Sawyer County - River water levels are low, but near normal for this time of year on the north and south forks of the Chippewa River system. Fishing is good for bass, musky, walleye and catfish on area rivers. Individuals fishing musky should remember with lower water and warm weather, that the quicker they can release the fish, the better. If there is no need for a picture, donít pull it out of the water, just release it. Many are having success on top water for smallmouth bass on the river systems. If fishing holes, crawlers and leeches are doing well. Individuals fishing the musky are using both top-water and medium running baits. Action is better early and late. Concentrating on deeper areas around holes seems to be producing more fish. The catfish bite is best in early evening, into dusk. Cut bait is best right now due to smallmouth, rough fish, and chubs being real active and ďnibblingĒ crawlers to pieces before the catfish can get them. Walleye are doing okay on crawlers, minnows and leeches in the holes. Again, early morning and dusk are best. A few decent fish have been observed, with some in the 20-plus inch range. The larger fish have been taken on large size crank baits on the edge of the holes in the dusk and dawn. Blackberries are starting to ripen. There are plenty of green and red berries on the bushes, and a few are ripe. If we get the predicted rain this weekend, there should continue to be a good crop into August, like last year. Beaver are starting to work on feed beds and dams. Areas with beaver are seeing aspen trees being chewed down already dams being heightened.
Spooner DNR Service Center area
Burnett County - Waterfowl and their young can be seen frequently while they fed on invertebrates and wild rice. Fishing on area lakes has been slow because the warm weather and warm waters. The St. Croix River is at a low and caution should be used on the river. Water levels can change rapidly due to rainfall outside of the immediate area. Does and fawns have been very active in the area, so use caution while driving.
Crex Meadows State Wildlife - Great egrets have been seen on Fish Lake Wildlife Area just west of the Grettum Refuge. Shorebirds can be spotted on Grettum flowage at Fish Lake as well as Dike 1. Deer are becoming more visible in fields and the bucks are almost fully developed. Blackberries and pin cherries are ripe.
Park Falls DNR Service Center area
Upper Chippewa Basin fisheries report (Price, Rusk, Sawyer Taylor and inland Ashland and Iron counties) - Ongoing warm weather has kept fishing and boating levels high. Water temperatures have dropped back to the upper-70s to low-80s degree range and musky fishing has been getting a bit of attention with the slight cool down. Nearly all anglers are reporting quite a few follows, sightings and short hits - and there have also been a good number caught in the 28-38-inch range. The deep weed edges and the less-dense weed beds continue to hold most of the fish, with stick baits, buck tails and surface baits being the popular lures. Bass fishing has continued to be good with largemouth providing the most consistent action. The largemouth continue to be found near heavy cover such as logs, docks, thick weeds and bog edges, with soft plastics and bass jigs providing the best success. Lily pad beds have become hard to fish as the stems have hardened up and made it hard to get bait through, and even tougher to get the fish out of. Smallie fishing has been erratic as the warm temperatures and low water levels seem to have pushed many of the fish to deeper water. Crawlers, leeches and small finesse plastics have been getting most of the action. Walleye angling has been fair. Some good success on 12-16 inch fish has been reported on the deep weed edges and deep rock/gravel bars, with leeches and night crawlers continuing to be the best baits. A few walleye have been caught on minnow stick baits fished along weeds edges in the hour before dark. Panfish action has been fair and a few nice catches of crappie, bluegill and rock bass have been made in the last week. Small jigs tipped with a grub and slip bobbers fished with a small leech or crawler piece have been successful in producing fish, and the bigger panfish have been suspended near cover in the mid-depth ranges of 8-14 feet.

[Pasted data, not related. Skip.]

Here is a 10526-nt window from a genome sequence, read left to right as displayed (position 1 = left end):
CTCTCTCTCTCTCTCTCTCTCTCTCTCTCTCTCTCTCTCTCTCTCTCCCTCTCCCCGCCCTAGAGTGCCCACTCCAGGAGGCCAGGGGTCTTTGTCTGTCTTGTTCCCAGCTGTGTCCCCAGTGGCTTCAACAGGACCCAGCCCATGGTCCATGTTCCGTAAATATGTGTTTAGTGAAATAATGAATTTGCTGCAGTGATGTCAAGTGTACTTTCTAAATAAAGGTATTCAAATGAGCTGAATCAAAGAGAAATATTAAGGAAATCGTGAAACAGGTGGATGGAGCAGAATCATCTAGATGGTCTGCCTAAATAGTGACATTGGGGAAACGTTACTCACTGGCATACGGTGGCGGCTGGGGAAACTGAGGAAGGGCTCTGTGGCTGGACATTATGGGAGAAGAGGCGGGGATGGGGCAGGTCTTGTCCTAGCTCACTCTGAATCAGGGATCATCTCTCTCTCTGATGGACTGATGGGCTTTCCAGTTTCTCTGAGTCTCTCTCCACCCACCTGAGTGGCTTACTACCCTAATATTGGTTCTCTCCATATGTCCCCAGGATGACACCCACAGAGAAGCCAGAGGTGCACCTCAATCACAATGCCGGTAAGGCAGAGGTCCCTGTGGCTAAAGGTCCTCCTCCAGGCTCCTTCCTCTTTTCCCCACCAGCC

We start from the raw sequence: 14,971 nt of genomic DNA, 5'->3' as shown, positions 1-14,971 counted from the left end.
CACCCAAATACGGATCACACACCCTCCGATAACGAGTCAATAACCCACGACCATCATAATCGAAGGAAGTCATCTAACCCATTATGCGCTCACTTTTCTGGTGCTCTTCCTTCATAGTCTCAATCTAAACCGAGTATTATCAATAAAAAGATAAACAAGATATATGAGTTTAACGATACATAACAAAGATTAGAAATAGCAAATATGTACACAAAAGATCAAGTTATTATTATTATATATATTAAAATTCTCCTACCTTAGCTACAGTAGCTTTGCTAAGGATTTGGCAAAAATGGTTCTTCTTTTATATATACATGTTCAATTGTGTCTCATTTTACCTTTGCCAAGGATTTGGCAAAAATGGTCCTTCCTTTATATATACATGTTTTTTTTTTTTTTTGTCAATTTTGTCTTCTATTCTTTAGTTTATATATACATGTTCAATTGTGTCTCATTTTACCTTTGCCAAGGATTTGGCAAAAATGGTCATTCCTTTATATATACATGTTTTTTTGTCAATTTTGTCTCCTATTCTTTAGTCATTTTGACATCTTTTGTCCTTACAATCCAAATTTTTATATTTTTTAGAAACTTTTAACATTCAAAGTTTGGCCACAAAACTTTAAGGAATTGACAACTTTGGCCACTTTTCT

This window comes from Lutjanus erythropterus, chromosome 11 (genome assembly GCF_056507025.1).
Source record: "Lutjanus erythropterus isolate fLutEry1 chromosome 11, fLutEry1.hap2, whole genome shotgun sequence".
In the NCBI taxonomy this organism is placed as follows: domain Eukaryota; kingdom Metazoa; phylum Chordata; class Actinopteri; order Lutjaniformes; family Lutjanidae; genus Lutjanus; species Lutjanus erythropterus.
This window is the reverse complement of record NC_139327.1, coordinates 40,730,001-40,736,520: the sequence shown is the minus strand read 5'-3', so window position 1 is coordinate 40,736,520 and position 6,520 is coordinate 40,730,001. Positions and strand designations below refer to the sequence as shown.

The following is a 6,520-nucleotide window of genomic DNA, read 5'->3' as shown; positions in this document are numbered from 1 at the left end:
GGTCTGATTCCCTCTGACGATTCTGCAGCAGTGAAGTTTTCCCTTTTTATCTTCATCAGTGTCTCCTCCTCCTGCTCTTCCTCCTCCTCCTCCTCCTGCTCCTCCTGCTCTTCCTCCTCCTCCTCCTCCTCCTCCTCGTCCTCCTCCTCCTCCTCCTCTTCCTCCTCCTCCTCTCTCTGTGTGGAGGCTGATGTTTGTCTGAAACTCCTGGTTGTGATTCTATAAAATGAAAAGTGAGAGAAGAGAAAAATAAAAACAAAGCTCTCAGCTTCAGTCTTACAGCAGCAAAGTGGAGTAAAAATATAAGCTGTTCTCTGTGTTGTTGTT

Taylor County - Cool mornings have increased bear hound training across the county. Dog trainers are using the cooler weather to exercise and work their hounds as the bear dog training season continues through the month. Area rivers and streams are feeling the effects of the dry summer. Streams and rivers are at very low flows causing fish to concentrate in pools and being very susceptible to fishing pressure and predation. Black and raspberries are maturing early this summer and are at their prime right now. Some area red oaks are carrying large amounts of acorns this year and have begun to drop them due to stress from dry conditions.
Rhinelander DNR Service Center area